In primary school, I had this teacher. I don’t remember her name but if you ask me to close my eyes and think of her, I’d see three things: One, a beautiful pastel green pencil skirt she would often wear. Two, a ripe black mole by her upper lip. And three, a dark-skinned chin, full of even darker hair. Well, maybe not “full of hair”, but just enough coarse-looking coils to stir us into calling her a wicked witch when she wasn’t listening. “Ah, she can eat you oh!”, “She is wicked to her husband”, “Don’t you know she hates children?” “She will flog you 60 times!”—these were the mythical lies that 9-year-old children were throwing across the P.6 classrooms like a game of telephone. In retrospect, the source of these accusations was never verifiable. I was either hearing it from one loud-mouthed boy who ate his cold lunch with too much saliva in his mouth, or I was hearing it from another boy who would elaborately plan to push my pencil case down during end-of-term party so I would bend and he would see under my skirt. Imagine. Meanwhile, I don’t think she beat any of us more than any other regular Nigerian cane-loving enthusiast. In fact, I don’t think that woman had ever touched me with a cane in all the years I went there.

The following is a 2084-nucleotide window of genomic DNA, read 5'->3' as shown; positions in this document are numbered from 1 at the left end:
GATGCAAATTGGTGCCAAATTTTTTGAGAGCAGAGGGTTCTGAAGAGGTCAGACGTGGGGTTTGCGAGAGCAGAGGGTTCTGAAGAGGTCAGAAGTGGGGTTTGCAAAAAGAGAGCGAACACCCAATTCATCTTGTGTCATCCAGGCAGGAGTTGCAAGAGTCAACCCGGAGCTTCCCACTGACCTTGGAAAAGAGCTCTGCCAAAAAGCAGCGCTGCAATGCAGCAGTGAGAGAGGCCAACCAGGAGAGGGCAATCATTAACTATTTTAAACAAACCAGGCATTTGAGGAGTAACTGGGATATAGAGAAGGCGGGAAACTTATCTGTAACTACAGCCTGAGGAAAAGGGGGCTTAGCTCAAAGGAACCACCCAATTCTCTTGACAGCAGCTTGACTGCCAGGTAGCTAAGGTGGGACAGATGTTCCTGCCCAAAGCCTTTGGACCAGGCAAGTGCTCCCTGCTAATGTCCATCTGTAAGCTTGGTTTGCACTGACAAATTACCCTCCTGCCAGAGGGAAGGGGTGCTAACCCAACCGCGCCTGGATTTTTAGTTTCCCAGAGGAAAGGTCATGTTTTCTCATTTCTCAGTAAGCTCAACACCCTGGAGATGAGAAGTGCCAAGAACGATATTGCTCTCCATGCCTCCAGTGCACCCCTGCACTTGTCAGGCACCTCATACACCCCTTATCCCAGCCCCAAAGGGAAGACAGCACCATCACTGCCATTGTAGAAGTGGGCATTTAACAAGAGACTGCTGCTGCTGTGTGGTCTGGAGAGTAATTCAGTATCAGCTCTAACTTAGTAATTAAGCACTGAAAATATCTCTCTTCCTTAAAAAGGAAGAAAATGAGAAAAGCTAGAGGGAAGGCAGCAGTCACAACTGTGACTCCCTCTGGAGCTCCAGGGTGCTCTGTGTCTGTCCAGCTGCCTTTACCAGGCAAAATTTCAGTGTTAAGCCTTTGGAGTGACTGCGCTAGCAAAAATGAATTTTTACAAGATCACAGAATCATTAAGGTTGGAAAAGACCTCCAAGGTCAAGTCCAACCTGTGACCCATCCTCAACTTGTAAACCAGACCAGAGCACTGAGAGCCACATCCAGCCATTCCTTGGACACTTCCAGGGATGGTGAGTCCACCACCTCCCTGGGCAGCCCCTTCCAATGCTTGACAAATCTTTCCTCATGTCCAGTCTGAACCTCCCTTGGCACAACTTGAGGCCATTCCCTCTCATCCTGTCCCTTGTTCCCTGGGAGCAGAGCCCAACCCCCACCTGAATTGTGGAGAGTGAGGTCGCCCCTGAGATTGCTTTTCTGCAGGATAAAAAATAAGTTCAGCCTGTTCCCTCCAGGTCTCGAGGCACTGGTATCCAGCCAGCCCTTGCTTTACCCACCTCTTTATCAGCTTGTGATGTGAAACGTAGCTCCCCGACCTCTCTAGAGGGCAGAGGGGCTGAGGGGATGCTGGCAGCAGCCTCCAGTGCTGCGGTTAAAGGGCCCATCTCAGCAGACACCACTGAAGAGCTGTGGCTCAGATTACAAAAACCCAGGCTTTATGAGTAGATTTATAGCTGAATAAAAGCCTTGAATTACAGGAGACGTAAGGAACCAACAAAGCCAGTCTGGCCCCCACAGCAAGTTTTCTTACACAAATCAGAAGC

Then why was I so quick to believe those stories?
Honestly, as pathetic as it may seem now, I really thought boys knew more than girls at that age. I learned somewhere that the loudest voice was carrying the strongest reasoning. But more gravely, somewhere in the recesses of my 9-year-old mind, I was very comfortable believing that women who had facial hair were unkind, treacherous, monstrous, capable of great unkindness and quite frankly, willing to devour children they wanted to punish. A few years ago, I got lost on the World Wide Web and found myself in a Nairaland forum where a man spent some hundred words, complaining bitterly about all the hair his sister had on her chest. By the end of the post, he had called his sister Satan without ever mentioning any evil she had done. The conclusion was made on the single premise that she had a hairy chest. And there it made sense, why my mother’s mood always seemed to deflate on the days when I would see a tiny hair on her chin, and move to stroke it.